The traffic still hadn’t moved when the driver lit up what Max now realised was a joint. He opened the sliding glass panel and offered the joint to Margot, who accepted with a ‘why ever not?’ and an innocently winsome smile. Her left hand remained nestled in Max’s right hand, thankfully. He desperately needed that contact. The puzzle of the driver’s face was still terribly unnerving. Perhaps in some other dimension, those angles would form a pleasing symmetry.
After a couple of drags, Margot asked the driver if she could offer the joint to Max. The traffic had managed to unsnarl itself and they were at last, moving again through streets Max didn’t recognise. The driver nonchalantly waved his hand and said, ‘of course, plenty more where that came from.’
Max took the joint in his free left hand and inhaled deeply. It was strong stuff and it immediately reinforced the effects of whatever hallucinogen Margot had slipped him earlier. After a couple more heavy drags, he passed it back to the driver.
‘Thanks, its good is it not?’ the driver asked, then added, ‘What are all these people doing here?’
‘Yeah, it was excellent, thank you,’ Max answered. He had presumed the remarks about the people were a rhetorical question until he noticed the dubious-looking mob gathering outside as they passed. What indeed, were they doing on such an unprepossessing street corner in this rather unfashionable and frankly, quite desolate part of London? After what seemed a day and age, the taxi pulled up into the rank at Euston Station.
‘Here we are now. It’s eighteen pounds ninety, but we can call it fifteen pounds flat because of that hold-up.’
‘Oh, that’s very generous of you, but really not necessary. After all, you did help the time pass smoothly,’ Margot answered as she disengaged her hand from Max’s and pulled out three ten pound notes from her purse. She handed them over through the panel.
‘Really this is too much,’ he protested.
‘Not at all, your customer service skills are second to none. I can honestly say that this was the best taxi journey of my life.’
‘Thank you very much. I knew you were nice people as soon as I saw you on the street. Enjoy your trip to Birmingham,’ he said, as they tumbled out of the taxi in rather a heap.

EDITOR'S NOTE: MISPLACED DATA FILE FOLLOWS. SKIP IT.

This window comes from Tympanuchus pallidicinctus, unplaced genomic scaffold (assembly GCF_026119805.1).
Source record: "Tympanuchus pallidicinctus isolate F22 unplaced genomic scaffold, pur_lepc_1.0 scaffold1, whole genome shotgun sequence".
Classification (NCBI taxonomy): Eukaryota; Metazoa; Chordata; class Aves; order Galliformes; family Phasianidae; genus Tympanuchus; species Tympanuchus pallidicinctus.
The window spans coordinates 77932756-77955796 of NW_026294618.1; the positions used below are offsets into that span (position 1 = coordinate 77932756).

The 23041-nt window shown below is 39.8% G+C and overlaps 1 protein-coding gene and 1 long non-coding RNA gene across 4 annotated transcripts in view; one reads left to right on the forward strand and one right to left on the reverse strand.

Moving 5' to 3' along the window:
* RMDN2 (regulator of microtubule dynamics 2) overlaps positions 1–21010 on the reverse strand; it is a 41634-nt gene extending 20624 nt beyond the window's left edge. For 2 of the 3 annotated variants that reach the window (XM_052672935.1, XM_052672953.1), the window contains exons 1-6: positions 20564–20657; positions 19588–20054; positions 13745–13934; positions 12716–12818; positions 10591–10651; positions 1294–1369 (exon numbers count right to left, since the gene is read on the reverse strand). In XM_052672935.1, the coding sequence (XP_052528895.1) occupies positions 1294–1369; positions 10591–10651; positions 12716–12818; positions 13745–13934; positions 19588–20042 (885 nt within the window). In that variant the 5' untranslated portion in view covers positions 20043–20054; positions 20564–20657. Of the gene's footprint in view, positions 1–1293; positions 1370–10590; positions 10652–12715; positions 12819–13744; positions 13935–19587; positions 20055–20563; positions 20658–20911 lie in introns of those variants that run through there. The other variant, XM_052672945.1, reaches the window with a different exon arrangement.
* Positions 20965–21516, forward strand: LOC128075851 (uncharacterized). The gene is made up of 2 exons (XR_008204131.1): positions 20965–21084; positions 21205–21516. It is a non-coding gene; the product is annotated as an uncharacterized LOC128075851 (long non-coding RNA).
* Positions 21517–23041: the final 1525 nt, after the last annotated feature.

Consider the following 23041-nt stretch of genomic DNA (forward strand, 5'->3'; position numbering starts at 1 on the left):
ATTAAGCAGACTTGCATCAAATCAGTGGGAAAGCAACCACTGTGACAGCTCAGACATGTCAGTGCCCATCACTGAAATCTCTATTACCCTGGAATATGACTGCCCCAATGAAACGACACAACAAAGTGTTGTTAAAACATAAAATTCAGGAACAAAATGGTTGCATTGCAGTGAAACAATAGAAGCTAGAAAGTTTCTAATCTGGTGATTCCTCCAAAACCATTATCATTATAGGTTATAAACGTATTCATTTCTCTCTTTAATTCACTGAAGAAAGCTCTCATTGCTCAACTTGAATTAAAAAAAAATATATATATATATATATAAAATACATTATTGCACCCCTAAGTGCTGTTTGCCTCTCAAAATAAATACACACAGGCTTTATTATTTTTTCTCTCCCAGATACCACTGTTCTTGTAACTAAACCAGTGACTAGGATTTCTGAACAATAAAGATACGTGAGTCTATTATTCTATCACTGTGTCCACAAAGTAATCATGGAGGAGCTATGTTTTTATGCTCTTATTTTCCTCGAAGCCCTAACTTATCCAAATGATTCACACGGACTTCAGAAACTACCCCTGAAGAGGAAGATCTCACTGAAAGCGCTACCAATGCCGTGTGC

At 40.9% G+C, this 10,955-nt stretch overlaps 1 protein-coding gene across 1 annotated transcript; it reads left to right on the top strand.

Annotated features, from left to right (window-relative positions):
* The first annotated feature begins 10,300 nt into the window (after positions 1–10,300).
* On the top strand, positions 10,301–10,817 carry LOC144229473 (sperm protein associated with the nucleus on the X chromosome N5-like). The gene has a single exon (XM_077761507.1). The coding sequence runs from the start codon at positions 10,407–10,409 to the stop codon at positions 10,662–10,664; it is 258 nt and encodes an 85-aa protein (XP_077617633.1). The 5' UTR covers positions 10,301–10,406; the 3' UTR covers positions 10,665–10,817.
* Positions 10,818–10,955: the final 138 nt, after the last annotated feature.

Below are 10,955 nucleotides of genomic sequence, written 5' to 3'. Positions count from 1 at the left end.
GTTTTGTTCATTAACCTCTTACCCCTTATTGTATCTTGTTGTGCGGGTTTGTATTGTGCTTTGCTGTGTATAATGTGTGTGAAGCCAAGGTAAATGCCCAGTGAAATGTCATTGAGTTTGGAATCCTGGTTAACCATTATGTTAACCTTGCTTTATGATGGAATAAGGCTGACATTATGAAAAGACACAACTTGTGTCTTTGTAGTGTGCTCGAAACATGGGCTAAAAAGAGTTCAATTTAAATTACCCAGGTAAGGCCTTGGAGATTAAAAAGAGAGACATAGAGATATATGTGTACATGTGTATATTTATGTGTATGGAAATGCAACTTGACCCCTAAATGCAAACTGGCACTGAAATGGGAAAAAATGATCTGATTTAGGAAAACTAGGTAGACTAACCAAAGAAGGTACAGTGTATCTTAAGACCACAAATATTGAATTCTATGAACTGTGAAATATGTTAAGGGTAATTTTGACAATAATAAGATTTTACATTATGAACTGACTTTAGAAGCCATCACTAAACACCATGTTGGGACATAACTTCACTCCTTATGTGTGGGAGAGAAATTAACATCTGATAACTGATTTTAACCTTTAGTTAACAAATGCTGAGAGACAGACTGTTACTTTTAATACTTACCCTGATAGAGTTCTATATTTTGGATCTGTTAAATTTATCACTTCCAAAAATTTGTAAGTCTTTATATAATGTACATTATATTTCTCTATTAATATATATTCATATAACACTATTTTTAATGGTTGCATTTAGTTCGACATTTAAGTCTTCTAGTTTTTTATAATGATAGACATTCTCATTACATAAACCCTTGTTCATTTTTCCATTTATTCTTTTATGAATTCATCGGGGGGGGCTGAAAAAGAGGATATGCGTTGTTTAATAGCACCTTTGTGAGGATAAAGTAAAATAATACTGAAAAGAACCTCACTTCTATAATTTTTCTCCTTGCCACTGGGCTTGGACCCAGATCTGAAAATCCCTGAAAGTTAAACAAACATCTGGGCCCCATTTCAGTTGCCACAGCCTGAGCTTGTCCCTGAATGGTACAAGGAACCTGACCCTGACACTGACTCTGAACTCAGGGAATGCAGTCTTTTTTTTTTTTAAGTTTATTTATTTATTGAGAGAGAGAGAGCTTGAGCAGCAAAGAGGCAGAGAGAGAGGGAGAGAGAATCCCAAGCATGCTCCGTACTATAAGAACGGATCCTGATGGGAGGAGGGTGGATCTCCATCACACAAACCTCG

Max felt quite dizzy. Margot took his hand and guided him through the entrance to the station.
‘Just concentrate on me, Max. Pay no attention to anyone but me, otherwise you’ll be getting the fear. God knows anyone could get the fear in this hideous hole at the best of times, but I have you covered. Do you trust me, Max?’ she asked him, her voice gentle, her mouth sweetly smiling. Her face, he suddenly realised, was simply angelic. It was like he was seeing her for the first time over again. No. Not true. He had never really seen her before this moment. All the other times were fleeting glimpses from a distance.
He trusted her totally.
But why? Was this trust misplaced? Did he actually know her any better now than he did this morning? This feeling of complete identification and of an absolute, telepathic communication —wasn’t it just an effect of the drugs? But even if it was, as he looked around at the surging crowds with their briefcases and handbags, these forever unreadable and unknowable strangers, he realised that this tenuous connection was all he had. He didn’t hesitate for a second longer.
‘Absolutely, I trust you, Margot. You’re still a complete mystery, of course, but I…feel like this is destined to be.’
‘That’s the spirit; you are your father’s son, after all. Come let’s get something to drink. After that we can sort out tickets and the such-like.. Everything is going to be peachy creamy, isn’t it Max? My brave little soldier.’